The newly completed Nord Stream 2 pipeline under the Baltic Sea has come tantalisingly close to being able to pump billions of cubic metres of Russian gas to the European Union. The link between Russia and Germany runs parallel to the existing Nord Stream pipeline that’s been fully operational since 2012 and has a ready-made market. But its startup was already delayed by earlier US efforts to block its completion, and now Russia’s recognition of two separatist republics in eastern Ukraine has further stalled the project, putting approval on ice as Europe prepares new sanctions aimed at Russia.
1. What’s suspended it for now?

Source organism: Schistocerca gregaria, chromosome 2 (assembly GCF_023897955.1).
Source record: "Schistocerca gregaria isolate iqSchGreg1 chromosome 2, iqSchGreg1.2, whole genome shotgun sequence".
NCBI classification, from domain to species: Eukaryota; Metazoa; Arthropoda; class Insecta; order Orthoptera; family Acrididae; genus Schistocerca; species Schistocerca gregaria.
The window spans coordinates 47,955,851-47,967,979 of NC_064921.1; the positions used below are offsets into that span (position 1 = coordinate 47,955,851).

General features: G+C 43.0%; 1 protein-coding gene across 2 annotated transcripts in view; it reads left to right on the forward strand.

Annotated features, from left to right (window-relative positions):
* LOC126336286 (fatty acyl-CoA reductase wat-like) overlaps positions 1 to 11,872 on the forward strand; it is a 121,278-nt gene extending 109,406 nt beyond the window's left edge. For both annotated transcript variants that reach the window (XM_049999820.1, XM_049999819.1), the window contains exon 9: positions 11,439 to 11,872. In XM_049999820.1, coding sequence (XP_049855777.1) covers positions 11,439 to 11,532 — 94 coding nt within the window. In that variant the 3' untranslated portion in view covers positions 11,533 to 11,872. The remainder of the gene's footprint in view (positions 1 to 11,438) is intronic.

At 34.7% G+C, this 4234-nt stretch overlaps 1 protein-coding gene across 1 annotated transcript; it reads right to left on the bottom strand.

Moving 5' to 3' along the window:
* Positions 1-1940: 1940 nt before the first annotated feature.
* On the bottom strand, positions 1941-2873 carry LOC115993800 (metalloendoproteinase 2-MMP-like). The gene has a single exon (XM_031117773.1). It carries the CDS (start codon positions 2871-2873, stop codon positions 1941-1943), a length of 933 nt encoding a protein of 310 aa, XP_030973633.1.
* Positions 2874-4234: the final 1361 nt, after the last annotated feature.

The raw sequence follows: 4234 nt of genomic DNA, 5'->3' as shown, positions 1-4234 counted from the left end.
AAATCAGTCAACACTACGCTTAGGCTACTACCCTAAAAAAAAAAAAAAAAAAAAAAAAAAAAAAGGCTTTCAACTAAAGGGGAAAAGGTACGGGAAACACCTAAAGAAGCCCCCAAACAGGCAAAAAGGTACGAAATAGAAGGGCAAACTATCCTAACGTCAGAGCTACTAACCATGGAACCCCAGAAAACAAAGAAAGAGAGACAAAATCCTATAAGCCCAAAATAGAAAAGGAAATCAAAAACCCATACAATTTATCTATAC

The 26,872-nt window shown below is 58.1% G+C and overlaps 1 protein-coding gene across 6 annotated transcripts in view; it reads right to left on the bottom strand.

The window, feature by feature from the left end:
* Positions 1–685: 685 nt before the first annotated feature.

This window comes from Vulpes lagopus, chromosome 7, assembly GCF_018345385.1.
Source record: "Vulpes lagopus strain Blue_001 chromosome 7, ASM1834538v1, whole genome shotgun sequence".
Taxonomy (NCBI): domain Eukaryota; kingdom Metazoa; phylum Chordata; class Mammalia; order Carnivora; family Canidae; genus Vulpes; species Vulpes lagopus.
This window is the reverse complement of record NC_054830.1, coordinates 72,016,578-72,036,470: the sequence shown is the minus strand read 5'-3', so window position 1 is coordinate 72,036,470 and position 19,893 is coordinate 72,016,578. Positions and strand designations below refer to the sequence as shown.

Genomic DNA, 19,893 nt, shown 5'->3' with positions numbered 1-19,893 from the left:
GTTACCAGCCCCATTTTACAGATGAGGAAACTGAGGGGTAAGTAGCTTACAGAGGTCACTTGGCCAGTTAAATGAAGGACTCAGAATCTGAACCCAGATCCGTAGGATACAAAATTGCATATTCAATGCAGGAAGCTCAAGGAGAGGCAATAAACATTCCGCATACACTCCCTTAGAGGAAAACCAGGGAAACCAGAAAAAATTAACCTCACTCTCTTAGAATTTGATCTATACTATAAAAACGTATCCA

German Chancellor Olaf Scholz said Russian President Vladimir Putin’s recognition of the breakaway republics in Ukraine had materially changed the situation so that “no certification of the pipeline can happen right now.” Without it, he told reporters, the gas link “cannot go into operation.” Scholz effectively froze the approval process by having the Economy Ministry withdraw its assessment that the project does not pose a threat to security of supply. Economy Minister Robert Habeck, a co-leader of Germany’s Green party, which has been a vocal opponent of the pipe, said that the political conflict between Russia and the Ukraine will be taken into account in reevaluating energy security.